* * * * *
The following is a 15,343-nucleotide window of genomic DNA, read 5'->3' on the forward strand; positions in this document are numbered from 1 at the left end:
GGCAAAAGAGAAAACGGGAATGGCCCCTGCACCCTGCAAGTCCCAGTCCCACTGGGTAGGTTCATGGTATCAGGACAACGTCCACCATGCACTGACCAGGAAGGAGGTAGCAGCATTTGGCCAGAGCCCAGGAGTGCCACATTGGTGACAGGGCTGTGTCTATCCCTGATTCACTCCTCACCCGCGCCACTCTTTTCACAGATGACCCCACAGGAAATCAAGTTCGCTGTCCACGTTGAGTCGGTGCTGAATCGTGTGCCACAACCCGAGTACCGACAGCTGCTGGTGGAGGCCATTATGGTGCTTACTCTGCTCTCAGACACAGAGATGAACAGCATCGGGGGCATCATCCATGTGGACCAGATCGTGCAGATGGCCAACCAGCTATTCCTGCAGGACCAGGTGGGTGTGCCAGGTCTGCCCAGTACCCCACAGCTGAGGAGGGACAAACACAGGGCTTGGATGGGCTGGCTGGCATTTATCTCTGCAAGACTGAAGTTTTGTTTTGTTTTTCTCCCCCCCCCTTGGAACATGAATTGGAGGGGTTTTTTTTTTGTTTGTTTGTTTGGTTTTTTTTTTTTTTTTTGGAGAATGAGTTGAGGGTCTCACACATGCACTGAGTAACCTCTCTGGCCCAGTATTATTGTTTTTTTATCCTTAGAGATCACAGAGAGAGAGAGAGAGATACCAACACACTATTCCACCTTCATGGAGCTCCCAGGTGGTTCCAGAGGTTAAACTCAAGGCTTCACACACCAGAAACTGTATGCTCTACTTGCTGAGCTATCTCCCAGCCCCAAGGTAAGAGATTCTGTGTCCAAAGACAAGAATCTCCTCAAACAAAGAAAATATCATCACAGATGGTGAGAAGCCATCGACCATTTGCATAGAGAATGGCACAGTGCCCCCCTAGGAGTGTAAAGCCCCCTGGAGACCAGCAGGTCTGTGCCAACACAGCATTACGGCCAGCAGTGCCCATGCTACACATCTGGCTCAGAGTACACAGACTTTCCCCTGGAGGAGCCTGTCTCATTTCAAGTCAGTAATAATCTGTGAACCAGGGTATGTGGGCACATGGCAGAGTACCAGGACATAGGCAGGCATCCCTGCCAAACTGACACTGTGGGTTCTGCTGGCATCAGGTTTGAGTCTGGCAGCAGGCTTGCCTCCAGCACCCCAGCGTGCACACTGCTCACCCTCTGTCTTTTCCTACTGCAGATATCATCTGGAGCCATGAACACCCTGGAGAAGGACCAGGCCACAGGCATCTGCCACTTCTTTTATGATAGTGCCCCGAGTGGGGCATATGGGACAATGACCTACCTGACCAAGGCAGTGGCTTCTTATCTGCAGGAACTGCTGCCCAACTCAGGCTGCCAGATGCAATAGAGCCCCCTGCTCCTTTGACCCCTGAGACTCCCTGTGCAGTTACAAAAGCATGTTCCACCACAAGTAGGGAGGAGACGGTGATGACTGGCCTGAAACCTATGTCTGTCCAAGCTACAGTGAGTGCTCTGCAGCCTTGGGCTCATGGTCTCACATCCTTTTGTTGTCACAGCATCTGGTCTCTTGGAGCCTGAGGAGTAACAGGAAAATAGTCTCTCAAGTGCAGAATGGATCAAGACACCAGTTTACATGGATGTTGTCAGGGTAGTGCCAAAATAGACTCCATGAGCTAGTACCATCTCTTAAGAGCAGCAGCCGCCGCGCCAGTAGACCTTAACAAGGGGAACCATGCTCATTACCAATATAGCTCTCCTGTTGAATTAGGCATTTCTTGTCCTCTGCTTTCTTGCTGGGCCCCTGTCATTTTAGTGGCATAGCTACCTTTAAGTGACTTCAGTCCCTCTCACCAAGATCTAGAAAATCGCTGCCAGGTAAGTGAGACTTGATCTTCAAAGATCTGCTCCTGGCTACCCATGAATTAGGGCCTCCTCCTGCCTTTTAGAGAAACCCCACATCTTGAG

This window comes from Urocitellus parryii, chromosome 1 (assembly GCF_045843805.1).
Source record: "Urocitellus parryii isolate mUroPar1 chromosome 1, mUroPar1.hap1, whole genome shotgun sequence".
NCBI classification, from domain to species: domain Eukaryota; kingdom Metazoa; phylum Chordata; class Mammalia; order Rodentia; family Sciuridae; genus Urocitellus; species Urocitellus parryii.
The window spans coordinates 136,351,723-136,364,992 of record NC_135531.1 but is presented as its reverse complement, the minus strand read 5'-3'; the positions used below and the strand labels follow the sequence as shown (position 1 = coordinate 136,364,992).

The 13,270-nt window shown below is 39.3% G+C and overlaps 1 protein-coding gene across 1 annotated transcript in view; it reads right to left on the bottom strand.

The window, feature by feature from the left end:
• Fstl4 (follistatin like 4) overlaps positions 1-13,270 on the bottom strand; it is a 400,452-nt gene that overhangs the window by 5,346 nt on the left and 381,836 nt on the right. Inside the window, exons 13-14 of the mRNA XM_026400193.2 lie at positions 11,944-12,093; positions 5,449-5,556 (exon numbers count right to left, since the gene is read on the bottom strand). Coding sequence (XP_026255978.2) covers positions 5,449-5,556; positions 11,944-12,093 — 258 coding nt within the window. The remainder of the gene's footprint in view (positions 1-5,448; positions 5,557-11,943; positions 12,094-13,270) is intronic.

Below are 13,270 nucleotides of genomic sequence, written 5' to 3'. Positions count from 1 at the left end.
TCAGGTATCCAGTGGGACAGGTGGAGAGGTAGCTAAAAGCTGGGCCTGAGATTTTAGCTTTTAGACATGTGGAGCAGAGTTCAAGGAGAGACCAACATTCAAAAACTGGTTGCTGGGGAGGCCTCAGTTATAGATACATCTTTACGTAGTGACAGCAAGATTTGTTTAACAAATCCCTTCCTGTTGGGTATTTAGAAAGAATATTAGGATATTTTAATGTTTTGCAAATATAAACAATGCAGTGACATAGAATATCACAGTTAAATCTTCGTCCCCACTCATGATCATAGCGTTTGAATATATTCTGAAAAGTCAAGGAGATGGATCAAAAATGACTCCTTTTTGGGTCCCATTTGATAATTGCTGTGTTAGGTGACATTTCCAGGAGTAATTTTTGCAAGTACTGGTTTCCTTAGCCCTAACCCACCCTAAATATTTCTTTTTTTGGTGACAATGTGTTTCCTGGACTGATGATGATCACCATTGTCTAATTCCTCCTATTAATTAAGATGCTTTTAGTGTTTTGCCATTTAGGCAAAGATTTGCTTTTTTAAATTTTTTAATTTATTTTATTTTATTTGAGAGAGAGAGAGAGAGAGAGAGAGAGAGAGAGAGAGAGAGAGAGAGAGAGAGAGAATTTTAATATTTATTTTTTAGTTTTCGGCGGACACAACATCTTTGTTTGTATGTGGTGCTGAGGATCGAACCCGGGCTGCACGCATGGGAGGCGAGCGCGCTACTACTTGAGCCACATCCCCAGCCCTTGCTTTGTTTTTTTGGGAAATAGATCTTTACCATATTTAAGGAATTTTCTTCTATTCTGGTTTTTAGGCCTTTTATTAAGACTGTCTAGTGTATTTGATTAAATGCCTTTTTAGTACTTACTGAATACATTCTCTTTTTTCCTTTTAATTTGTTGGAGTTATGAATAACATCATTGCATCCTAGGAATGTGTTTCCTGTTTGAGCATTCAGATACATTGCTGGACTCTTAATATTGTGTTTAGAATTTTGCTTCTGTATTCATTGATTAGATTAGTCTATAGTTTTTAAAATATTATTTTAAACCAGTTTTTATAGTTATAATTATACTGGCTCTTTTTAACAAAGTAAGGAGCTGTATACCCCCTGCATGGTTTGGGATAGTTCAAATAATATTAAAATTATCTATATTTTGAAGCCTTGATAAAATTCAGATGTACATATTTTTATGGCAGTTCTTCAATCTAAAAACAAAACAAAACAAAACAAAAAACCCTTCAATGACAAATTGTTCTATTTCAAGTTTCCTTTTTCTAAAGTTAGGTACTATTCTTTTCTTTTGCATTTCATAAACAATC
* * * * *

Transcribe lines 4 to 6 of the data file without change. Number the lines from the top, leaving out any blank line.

Source record: "Urocitellus parryii isolate mUroPar1 chromosome 1, mUroPar1.hap1, whole genome shotgun sequence".
NCBI classification, from domain to species: domain Eukaryota; kingdom Metazoa; phylum Chordata; class Mammalia; order Rodentia; family Sciuridae; genus Urocitellus; species Urocitellus parryii.
The window spans coordinates 136,351,723-136,364,992 of record NC_135531.1 but is presented as its reverse complement, the minus strand read 5'-3'; the positions used below and the strand labels follow the sequence as shown (position 1 = coordinate 136,364,992).